Cardiac Arrhythmia: Premature Heartbeats

| Posted On Jan 06, 2015 | By:

arrhythmia.shutterstock_123796117A cardiac arrhythmia happens when your heart is beating (or contracting) in an irregular pattern. At one time or another, you’ve probably learned to place your fingers gently against your carotid artery in your neck to feel your pulse or heart beating. Usually, you can feel a steady pattern of beats as you count. But if you have an arrhythmia, the pulse or rhythm of your heart may be unpredictable or too fast or too slow.

There are many kinds of arrhythmias, but I’d like to explain a very common and typically benign kind we often see patients for: premature heartbeats. Premature heartbeats are just that – a contraction that comes early and breaks the steady rhythm of the heart. It causes the succeeding heartbeat to be stronger, and it’s this beat (or beats) that people suddenly feel.

The sensation can be alarming. We get calls and see people for a variety of symptoms: they may feel just a single, occasional beat or a series of running beats. Usually, the beats come quickly and they’re gone, even though the feeling – a thumping, fluttering or even a quick pain – can be scary indeed!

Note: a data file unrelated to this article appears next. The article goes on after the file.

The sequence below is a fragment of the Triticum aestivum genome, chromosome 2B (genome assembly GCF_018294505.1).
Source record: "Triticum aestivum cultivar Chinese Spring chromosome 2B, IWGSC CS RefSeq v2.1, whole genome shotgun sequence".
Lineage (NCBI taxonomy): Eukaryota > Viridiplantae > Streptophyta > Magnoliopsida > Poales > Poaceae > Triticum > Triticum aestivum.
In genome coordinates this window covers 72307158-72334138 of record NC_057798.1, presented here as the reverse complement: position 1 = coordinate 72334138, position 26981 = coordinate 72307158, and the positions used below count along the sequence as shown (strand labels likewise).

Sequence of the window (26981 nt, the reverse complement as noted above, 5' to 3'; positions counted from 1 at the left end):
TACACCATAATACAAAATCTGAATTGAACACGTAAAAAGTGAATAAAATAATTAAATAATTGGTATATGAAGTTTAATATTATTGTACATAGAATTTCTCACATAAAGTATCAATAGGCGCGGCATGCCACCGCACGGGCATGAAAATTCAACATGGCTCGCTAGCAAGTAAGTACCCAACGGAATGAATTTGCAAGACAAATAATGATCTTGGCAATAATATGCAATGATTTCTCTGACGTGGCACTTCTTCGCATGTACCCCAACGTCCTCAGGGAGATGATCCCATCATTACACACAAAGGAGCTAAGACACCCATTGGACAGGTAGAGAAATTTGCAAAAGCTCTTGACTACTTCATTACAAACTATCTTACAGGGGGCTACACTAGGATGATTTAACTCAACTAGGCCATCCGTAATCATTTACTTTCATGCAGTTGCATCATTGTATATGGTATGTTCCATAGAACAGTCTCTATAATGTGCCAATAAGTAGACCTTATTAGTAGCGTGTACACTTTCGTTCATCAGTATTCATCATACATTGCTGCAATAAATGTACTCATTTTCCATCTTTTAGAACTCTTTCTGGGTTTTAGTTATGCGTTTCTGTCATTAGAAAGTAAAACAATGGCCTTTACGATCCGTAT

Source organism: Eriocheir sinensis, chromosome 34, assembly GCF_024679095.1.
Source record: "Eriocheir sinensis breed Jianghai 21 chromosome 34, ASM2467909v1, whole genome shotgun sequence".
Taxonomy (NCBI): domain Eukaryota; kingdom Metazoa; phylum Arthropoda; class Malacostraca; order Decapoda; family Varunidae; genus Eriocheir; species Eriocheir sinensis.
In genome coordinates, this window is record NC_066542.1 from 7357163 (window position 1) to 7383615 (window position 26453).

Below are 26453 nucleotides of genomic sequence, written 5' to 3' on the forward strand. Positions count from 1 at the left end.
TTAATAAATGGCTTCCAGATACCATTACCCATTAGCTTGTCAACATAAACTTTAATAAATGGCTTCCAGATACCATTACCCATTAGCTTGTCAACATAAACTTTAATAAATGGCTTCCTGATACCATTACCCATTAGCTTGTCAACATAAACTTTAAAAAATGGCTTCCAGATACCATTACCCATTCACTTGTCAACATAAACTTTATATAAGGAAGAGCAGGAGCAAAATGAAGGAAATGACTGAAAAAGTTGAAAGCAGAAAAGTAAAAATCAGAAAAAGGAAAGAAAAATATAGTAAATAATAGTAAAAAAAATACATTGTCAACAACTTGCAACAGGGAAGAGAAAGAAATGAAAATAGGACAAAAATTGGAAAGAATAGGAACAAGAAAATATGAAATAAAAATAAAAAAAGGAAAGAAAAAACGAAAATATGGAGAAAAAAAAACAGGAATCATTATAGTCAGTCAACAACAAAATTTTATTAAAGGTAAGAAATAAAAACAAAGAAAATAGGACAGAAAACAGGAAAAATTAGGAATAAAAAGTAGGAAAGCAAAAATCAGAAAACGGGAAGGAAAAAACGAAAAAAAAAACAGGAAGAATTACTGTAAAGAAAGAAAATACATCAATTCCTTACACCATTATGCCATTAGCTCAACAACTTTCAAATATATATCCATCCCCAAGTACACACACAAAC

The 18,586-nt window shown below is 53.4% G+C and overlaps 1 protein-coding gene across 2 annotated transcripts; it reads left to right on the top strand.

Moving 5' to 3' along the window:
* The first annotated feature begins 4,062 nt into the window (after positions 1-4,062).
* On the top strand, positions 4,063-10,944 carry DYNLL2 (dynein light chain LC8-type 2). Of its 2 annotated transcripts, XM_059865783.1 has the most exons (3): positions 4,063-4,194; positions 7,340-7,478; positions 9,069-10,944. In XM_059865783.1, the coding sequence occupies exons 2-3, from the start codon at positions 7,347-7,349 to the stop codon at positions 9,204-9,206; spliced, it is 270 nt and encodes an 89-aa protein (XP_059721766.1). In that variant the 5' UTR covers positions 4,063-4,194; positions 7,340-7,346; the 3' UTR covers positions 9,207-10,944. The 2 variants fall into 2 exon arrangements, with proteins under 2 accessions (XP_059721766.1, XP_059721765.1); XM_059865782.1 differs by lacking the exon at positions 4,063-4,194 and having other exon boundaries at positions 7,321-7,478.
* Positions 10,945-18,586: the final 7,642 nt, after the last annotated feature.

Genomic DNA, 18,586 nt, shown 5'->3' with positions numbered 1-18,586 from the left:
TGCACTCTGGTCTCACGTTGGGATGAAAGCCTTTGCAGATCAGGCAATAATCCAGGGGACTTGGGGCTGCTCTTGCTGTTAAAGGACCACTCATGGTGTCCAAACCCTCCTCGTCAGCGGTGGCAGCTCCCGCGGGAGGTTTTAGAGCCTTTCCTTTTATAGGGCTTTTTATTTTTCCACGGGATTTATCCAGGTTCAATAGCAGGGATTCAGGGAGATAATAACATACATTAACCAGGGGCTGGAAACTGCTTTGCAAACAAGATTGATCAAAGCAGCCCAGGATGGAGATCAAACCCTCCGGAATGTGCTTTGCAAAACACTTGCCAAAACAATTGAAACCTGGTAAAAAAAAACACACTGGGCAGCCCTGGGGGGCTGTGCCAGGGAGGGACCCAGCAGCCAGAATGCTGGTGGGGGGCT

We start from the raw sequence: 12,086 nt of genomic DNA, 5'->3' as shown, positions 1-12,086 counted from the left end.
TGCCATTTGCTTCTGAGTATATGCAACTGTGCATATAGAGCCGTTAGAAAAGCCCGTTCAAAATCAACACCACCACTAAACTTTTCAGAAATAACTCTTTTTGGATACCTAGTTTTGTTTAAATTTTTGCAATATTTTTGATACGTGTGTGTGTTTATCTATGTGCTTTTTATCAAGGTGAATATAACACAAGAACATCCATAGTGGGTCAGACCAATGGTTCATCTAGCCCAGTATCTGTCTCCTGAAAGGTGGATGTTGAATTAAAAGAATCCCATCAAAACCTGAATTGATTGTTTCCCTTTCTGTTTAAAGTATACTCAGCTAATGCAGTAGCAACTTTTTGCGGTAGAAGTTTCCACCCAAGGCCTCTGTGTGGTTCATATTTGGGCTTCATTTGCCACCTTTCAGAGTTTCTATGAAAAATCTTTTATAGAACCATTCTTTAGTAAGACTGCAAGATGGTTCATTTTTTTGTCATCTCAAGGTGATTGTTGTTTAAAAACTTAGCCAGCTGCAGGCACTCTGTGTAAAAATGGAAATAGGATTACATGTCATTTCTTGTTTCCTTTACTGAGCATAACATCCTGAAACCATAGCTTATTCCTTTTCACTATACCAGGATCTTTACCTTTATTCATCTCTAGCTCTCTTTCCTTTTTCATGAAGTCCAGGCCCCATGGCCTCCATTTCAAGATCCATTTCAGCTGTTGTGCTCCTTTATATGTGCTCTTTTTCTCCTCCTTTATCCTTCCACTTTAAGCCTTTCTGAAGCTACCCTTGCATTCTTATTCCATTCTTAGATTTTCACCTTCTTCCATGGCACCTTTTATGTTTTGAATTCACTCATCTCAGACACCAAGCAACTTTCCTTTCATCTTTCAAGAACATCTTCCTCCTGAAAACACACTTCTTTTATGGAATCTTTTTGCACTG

Having premature heartbeats is actually quite common, especially for women and particularly so around menopause. There’s no known link to family history that helps predict who will experience them. Power boost drinks seem to cause a rise in arrhythmias, as caffeine in general can be a trigger along with nicotine, anxiety and hot flashes; keep in mind, though, that there’s not always an obvious cause.

If you should experience these sensations, we like to have you come in so we can listen to your heart and perhaps perform an EKG to check from where the irregular beats are originating, either the atria, the two upper chambers of the heart, or the ventricles, the two lower chambers of the heart. As EKGs only measure a short moment in time of your heart’s activity, sometimes we may also outfit you with a holter monitor that records your heart’s rhythm for 24 or 48 hours.